In the very same year, the Ecclesiastical Synod of Chelsea emphasised the honour and dignity of Kings as ‘the anointed of the Lord’ and stipulated that they were to “conduct their government with great prudence and in obedience to the divine law … and to honour the church of God, which is the spouse of Christ”.

As E C Ratcliffe noted in The Coronation Service of Her Majesty Queen Elizabeth II:   “Inevitably, the Biblical practice of anointing brought with it the Biblical conception of the ‘ideal King’, who stood in special relation to God as his Servant, and whose duty it was to defend true religion, to support its ministers, and to maintain justice and righteousness among his people”.

In the following century, Alfred the Great established the English nation, as the famous statute of him in Winchester High Street records with a plaque.  He did so by laying a Christian foundation for the emerging nation, codifying the civil and criminal law on Christian principles, based on his extensive reading of the Scriptures.  He even translated some of the Bible into English.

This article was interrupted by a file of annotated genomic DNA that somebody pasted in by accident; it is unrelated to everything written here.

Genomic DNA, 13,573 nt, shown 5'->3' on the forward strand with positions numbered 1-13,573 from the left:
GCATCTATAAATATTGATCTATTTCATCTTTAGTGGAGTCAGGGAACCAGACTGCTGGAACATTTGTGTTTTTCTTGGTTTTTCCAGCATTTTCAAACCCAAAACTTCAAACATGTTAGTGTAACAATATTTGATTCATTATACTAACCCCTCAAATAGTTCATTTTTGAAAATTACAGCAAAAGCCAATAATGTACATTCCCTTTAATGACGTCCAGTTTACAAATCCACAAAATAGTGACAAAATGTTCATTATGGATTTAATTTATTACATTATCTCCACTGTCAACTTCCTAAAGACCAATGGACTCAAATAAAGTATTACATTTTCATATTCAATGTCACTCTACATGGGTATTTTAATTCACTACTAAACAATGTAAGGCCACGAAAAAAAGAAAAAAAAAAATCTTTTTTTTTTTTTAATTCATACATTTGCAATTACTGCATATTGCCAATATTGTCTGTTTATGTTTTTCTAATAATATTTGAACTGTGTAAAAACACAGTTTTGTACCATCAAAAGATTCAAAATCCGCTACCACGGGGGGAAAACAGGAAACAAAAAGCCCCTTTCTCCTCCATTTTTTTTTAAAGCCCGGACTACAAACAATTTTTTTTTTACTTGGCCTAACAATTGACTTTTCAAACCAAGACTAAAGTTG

The first officially-designated ‘King of All England’ was King Edgar, and it was Dunstan who devised his Coronation ceremony – one which remains substantially unaltered to this day.  Edgar was crowned in a ceremony in Bath Abbey in AD 973 – 1,030 years ago.  The basic structure of that service, which did not make him King but was an act of consecration, were: (1) the formal election of the King and his promises to people (2) the consecration and anointing of the King, and (3) the vesting, coronation and enthronement of the King – all followed by a communion service.  The Oath was then worded as follows: “First, that the church of God and the whole Christian people shall have true peace at all time by our judgment; Second, that I will forbid extortion and all kinds of wrong-doing to all orders of men; Third, that I will enjoin equity and mercy in all judgments.”

The service moved to Westminster Abbey with the coronation of William the Conqueror in AD 1066.  He claimed to be the successor of Edward the Confessor, and insisted on being crowned near his tomb in the Abbey.